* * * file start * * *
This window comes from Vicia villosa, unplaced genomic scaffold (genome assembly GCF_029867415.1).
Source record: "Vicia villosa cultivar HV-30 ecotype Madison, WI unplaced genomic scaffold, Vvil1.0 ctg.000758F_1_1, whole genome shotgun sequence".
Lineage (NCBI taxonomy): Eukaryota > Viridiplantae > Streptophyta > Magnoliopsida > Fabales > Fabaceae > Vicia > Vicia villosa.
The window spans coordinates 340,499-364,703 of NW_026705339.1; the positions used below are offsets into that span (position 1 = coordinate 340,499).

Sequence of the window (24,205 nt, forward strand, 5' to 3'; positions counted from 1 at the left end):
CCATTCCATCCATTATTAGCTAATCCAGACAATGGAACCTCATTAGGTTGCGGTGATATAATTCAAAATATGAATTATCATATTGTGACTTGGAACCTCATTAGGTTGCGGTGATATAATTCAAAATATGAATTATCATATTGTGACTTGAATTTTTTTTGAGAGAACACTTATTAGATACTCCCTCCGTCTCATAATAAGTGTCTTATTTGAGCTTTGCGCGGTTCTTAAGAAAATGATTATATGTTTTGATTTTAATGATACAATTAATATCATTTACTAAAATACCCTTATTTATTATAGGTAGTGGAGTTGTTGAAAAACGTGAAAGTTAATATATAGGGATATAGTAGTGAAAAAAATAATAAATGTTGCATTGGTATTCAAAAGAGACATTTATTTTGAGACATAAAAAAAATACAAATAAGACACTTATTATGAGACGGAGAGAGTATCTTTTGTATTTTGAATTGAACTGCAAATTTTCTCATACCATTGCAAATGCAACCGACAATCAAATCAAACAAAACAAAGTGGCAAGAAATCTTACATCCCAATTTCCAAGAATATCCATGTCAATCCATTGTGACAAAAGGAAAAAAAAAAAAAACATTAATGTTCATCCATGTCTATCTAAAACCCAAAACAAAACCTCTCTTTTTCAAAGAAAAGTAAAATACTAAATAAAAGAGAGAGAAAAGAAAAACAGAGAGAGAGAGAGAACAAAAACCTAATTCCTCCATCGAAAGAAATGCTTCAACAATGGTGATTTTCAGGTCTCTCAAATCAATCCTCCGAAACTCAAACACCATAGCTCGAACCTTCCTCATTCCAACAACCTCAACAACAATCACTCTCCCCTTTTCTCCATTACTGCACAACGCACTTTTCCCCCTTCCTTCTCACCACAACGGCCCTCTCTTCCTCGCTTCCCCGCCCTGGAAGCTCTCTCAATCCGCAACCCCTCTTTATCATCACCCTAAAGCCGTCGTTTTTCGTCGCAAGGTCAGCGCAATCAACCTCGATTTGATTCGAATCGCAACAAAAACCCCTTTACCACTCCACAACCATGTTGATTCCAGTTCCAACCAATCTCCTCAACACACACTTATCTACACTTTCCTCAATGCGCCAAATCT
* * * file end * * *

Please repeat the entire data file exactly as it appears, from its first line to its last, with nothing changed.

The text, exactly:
This window comes from Vicia villosa, unplaced genomic scaffold (genome assembly GCF_029867415.1).
Source record: "Vicia villosa cultivar HV-30 ecotype Madison, WI unplaced genomic scaffold, Vvil1.0 ctg.000758F_1_1, whole genome shotgun sequence".
Lineage (NCBI taxonomy): Eukaryota > Viridiplantae > Streptophyta > Magnoliopsida > Fabales > Fabaceae > Vicia > Vicia villosa.
The window spans coordinates 340,499-364,703 of NW_026705339.1; the positions used below are offsets into that span (position 1 = coordinate 340,499).

Sequence of the window (24,205 nt, forward strand, 5' to 3'; positions counted from 1 at the left end):
CCATTCCATCCATTATTAGCTAATCCAGACAATGGAACCTCATTAGGTTGCGGTGATATAATTCAAAATATGAATTATCATATTGTGACTTGGAACCTCATTAGGTTGCGGTGATATAATTCAAAATATGAATTATCATATTGTGACTTGAATTTTTTTTGAGAGAACACTTATTAGATACTCCCTCCGTCTCATAATAAGTGTCTTATTTGAGCTTTGCGCGGTTCTTAAGAAAATGATTATATGTTTTGATTTTAATGATACAATTAATATCATTTACTAAAATACCCTTATTTATTATAGGTAGTGGAGTTGTTGAAAAACGTGAAAGTTAATATATAGGGATATAGTAGTGAAAAAAATAATAAATGTTGCATTGGTATTCAAAAGAGACATTTATTTTGAGACATAAAAAAAATACAAATAAGACACTTATTATGAGACGGAGAGAGTATCTTTTGTATTTTGAATTGAACTGCAAATTTTCTCATACCATTGCAAATGCAACCGACAATCAAATCAAACAAAACAAAGTGGCAAGAAATCTTACATCCCAATTTCCAAGAATATCCATGTCAATCCATTGTGACAAAAGGAAAAAAAAAAAAAACATTAATGTTCATCCATGTCTATCTAAAACCCAAAACAAAACCTCTCTTTTTCAAAGAAAAGTAAAATACTAAATAAAAGAGAGAGAAAAGAAAAACAGAGAGAGAGAGAGAACAAAAACCTAATTCCTCCATCGAAAGAAATGCTTCAACAATGGTGATTTTCAGGTCTCTCAAATCAATCCTCCGAAACTCAAACACCATAGCTCGAACCTTCCTCATTCCAACAACCTCAACAACAATCACTCTCCCCTTTTCTCCATTACTGCACAACGCACTTTTCCCCCTTCCTTCTCACCACAACGGCCCTCTCTTCCTCGCTTCCCCGCCCTGGAAGCTCTCTCAATCCGCAACCCCTCTTTATCATCACCCTAAAGCCGTCGTTTTTCGTCGCAAGGTCAGCGCAATCAACCTCGATTTGATTCGAATCGCAACAAAAACCCCTTTACCACTCCACAACCATGTTGATTCCAGTTCCAACCAATCTCCTCAACACACACTTATCTACACTTTCCTCAATGCGCCAAATCT